You also want to ensure that your child is safe while at school.  At Prep Academy Schools, the safety of our students is a top priority. We have partnered with Secure Education Consultants (SEC), a team of highly trained former US Secret Service agents, to examine our facilities and design and train our staff on an emergency and critical incident response plan.  In addition, our campus features secure monitored entry with biometric technology and PIN for each parent and member of staff to ensure your child’s safety. We also perform instant checks on each visitor, via driver’s license and provide a name badge good only for the duration of their visit at Prep Academy Schools.

By educating our children about dangerous situations and strangers, parents and schools can work together to ensure their safety from stranger danger.

7 Tips to Raising Happier Children

We all want to give our children the best: love, happiness, and success. However, according to child development experts, happiness isn’t something that you can “give” young children. In most cases, happy children have learned to be happy. Here are some great tips that you can use to teach your child to be happy:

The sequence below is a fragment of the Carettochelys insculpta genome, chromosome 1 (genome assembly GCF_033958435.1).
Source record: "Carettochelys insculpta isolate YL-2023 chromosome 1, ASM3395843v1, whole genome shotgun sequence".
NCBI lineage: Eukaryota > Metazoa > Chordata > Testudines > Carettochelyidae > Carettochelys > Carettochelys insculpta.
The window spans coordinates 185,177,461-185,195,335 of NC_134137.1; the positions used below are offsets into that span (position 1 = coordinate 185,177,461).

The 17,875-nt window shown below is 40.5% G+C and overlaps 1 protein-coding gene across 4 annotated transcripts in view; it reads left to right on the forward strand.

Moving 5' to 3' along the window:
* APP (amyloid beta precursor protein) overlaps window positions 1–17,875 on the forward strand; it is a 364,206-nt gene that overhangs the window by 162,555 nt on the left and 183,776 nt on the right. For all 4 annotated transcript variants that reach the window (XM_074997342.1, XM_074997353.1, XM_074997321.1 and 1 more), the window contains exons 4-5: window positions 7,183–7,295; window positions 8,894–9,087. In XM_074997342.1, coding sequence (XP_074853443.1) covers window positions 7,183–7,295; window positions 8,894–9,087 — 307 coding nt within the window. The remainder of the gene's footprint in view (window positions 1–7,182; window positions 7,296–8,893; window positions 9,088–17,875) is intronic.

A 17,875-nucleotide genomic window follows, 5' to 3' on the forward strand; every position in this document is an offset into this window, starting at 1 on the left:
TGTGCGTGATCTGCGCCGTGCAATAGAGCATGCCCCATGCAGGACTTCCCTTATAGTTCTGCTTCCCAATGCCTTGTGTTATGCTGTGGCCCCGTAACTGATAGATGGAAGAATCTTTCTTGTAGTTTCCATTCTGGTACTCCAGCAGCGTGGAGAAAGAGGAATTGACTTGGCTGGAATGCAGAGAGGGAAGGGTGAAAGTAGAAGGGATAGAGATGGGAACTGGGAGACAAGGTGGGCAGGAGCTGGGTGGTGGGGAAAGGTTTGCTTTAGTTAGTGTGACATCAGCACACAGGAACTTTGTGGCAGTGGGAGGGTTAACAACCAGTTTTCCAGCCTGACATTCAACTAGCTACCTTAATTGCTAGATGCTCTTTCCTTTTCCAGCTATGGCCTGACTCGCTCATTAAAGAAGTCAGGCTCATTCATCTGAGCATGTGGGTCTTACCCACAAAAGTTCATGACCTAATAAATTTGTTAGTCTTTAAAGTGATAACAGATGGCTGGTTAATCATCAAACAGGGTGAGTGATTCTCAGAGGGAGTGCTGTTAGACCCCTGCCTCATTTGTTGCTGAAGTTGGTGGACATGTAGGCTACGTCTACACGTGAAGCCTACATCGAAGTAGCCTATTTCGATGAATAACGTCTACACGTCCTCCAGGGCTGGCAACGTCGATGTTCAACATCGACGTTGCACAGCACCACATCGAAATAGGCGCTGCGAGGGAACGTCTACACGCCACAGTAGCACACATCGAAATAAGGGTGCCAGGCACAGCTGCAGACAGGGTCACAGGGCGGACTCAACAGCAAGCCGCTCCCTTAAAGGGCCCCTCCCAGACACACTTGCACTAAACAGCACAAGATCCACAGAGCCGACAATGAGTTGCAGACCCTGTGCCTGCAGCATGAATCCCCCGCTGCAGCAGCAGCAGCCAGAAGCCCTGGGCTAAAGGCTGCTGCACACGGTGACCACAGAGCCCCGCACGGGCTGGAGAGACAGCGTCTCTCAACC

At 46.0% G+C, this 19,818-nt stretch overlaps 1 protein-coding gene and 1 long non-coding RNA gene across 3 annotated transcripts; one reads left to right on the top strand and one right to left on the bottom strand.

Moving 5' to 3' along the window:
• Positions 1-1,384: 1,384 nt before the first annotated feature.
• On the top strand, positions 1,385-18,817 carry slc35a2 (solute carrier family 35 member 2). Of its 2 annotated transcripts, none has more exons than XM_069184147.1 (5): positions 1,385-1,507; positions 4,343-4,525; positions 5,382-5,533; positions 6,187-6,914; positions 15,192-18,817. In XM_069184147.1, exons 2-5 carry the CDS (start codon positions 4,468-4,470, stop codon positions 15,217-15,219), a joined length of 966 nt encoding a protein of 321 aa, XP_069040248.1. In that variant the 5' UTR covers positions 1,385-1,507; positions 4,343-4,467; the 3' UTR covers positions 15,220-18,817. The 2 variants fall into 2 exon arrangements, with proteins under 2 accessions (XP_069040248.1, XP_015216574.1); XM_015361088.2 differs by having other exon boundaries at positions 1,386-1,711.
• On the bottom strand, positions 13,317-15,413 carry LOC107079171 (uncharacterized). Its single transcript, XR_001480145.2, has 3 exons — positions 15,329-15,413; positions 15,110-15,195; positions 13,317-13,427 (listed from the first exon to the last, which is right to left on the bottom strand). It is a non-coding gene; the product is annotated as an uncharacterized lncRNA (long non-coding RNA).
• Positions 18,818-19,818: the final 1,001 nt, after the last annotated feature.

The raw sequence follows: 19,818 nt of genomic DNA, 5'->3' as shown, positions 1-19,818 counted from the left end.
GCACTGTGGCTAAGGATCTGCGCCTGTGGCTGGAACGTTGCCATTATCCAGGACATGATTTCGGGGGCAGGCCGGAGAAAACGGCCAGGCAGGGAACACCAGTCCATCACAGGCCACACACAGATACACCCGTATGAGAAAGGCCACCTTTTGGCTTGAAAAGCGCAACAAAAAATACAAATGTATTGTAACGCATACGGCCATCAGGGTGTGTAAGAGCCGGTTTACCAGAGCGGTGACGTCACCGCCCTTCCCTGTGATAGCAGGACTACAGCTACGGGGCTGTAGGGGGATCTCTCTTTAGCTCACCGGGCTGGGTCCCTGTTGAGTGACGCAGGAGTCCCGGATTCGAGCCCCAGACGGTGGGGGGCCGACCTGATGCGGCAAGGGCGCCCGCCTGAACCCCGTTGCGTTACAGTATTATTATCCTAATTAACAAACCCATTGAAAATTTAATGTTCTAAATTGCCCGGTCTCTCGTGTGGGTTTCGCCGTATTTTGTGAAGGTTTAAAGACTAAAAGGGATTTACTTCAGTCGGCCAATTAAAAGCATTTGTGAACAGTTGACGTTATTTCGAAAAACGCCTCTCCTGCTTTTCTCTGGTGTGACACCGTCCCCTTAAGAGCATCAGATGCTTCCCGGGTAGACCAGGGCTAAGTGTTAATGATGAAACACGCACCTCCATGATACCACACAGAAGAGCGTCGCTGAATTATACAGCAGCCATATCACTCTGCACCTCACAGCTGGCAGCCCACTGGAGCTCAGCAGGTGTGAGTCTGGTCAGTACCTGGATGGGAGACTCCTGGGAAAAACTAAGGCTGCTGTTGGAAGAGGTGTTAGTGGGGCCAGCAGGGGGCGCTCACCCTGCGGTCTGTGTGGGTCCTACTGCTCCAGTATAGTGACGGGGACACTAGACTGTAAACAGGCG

Be Happy Yourself                                             

Children are like sponges and they absorb everything from us; so naturally, our moods matter. Happy parents are likely to have happy children. To nurture your own happiness, make time for yourself. Since, your child’s emotional well-being is dependent on yours, it’s important to make sure that you are well-rested and relaxed.

Learn to Read Their Emotions

Identifying the signals that young children use to communicate their feelings can also be useful when trying to minimize unhappiness. For instance, negative signals such as distress, anger, and fear add up to an unhappy child. These feelings can result in children being more withdrawn, quiet, not playing, and not eating very much. Having insight into your child’s temperament can lead you to know when you should really start focusing on unlocking key aspects of their happiness.

Help Them Build Relationships